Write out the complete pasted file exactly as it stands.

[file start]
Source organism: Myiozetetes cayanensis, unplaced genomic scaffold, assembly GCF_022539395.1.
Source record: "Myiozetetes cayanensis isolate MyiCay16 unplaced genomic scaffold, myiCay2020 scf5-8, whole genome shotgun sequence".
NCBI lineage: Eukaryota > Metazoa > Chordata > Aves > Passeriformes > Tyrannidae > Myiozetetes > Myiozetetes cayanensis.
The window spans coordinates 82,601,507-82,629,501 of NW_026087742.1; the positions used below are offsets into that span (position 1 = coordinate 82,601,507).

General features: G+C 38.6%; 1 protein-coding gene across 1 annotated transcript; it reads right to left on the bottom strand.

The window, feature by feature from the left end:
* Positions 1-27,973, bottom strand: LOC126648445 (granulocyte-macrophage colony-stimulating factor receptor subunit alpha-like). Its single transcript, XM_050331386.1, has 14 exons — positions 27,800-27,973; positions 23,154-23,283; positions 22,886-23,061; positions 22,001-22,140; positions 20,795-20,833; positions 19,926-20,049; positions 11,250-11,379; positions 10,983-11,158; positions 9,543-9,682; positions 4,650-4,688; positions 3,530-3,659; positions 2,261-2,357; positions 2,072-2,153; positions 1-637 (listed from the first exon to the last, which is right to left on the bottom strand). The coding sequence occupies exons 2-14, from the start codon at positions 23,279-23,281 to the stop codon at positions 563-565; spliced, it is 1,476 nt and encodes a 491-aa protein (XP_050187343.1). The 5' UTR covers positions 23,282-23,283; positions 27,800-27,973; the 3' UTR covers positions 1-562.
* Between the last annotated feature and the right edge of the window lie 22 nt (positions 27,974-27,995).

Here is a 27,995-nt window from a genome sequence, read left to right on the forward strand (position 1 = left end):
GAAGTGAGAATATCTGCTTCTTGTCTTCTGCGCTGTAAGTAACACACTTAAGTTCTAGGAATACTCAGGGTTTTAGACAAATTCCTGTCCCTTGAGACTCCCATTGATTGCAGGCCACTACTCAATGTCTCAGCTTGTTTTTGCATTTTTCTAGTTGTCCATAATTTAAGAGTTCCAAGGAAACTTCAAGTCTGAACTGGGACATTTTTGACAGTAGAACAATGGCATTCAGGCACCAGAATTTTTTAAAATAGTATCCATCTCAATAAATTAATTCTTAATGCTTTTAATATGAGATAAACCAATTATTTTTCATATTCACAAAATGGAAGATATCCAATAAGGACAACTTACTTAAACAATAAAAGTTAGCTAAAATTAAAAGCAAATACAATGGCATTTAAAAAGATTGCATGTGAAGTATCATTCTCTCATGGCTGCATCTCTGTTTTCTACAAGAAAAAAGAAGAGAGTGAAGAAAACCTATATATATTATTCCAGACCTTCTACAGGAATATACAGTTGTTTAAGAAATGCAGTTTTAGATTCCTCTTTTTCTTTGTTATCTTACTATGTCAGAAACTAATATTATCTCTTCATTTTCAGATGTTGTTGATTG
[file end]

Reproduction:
Source organism: Myiozetetes cayanensis, unplaced genomic scaffold, assembly GCF_022539395.1.
Source record: "Myiozetetes cayanensis isolate MyiCay16 unplaced genomic scaffold, myiCay2020 scf5-8, whole genome shotgun sequence".
NCBI lineage: Eukaryota > Metazoa > Chordata > Aves > Passeriformes > Tyrannidae > Myiozetetes > Myiozetetes cayanensis.
The window spans coordinates 82,601,507-82,629,501 of NW_026087742.1; the positions used below are offsets into that span (position 1 = coordinate 82,601,507).

General features: G+C 38.6%; 1 protein-coding gene across 1 annotated transcript; it reads right to left on the bottom strand.

The window, feature by feature from the left end:
* Positions 1-27,973, bottom strand: LOC126648445 (granulocyte-macrophage colony-stimulating factor receptor subunit alpha-like). Its single transcript, XM_050331386.1, has 14 exons — positions 27,800-27,973; positions 23,154-23,283; positions 22,886-23,061; positions 22,001-22,140; positions 20,795-20,833; positions 19,926-20,049; positions 11,250-11,379; positions 10,983-11,158; positions 9,543-9,682; positions 4,650-4,688; positions 3,530-3,659; positions 2,261-2,357; positions 2,072-2,153; positions 1-637 (listed from the first exon to the last, which is right to left on the bottom strand). The coding sequence occupies exons 2-14, from the start codon at positions 23,279-23,281 to the stop codon at positions 563-565; spliced, it is 1,476 nt and encodes a 491-aa protein (XP_050187343.1). The 5' UTR covers positions 23,282-23,283; positions 27,800-27,973; the 3' UTR covers positions 1-562.
* Between the last annotated feature and the right edge of the window lie 22 nt (positions 27,974-27,995).

Here is a 27,995-nt window from a genome sequence, read left to right on the forward strand (position 1 = left end):
GAAGTGAGAATATCTGCTTCTTGTCTTCTGCGCTGTAAGTAACACACTTAAGTTCTAGGAATACTCAGGGTTTTAGACAAATTCCTGTCCCTTGAGACTCCCATTGATTGCAGGCCACTACTCAATGTCTCAGCTTGTTTTTGCATTTTTCTAGTTGTCCATAATTTAAGAGTTCCAAGGAAACTTCAAGTCTGAACTGGGACATTTTTGACAGTAGAACAATGGCATTCAGGCACCAGAATTTTTTAAAATAGTATCCATCTCAATAAATTAATTCTTAATGCTTTTAATATGAGATAAACCAATTATTTTTCATATTCACAAAATGGAAGATATCCAATAAGGACAACTTACTTAAACAATAAAAGTTAGCTAAAATTAAAAGCAAATACAATGGCATTTAAAAAGATTGCATGTGAAGTATCATTCTCTCATGGCTGCATCTCTGTTTTCTACAAGAAAAAAGAAGAGAGTGAAGAAAACCTATATATATTATTCCAGACCTTCTACAGGAATATACAGTTGTTTAAGAAATGCAGTTTTAGATTCCTCTTTTTCTTTGTTATCTTACTATGTCAGAAACTAATATTATCTCTTCATTTTCAGATGTTGTTGATTG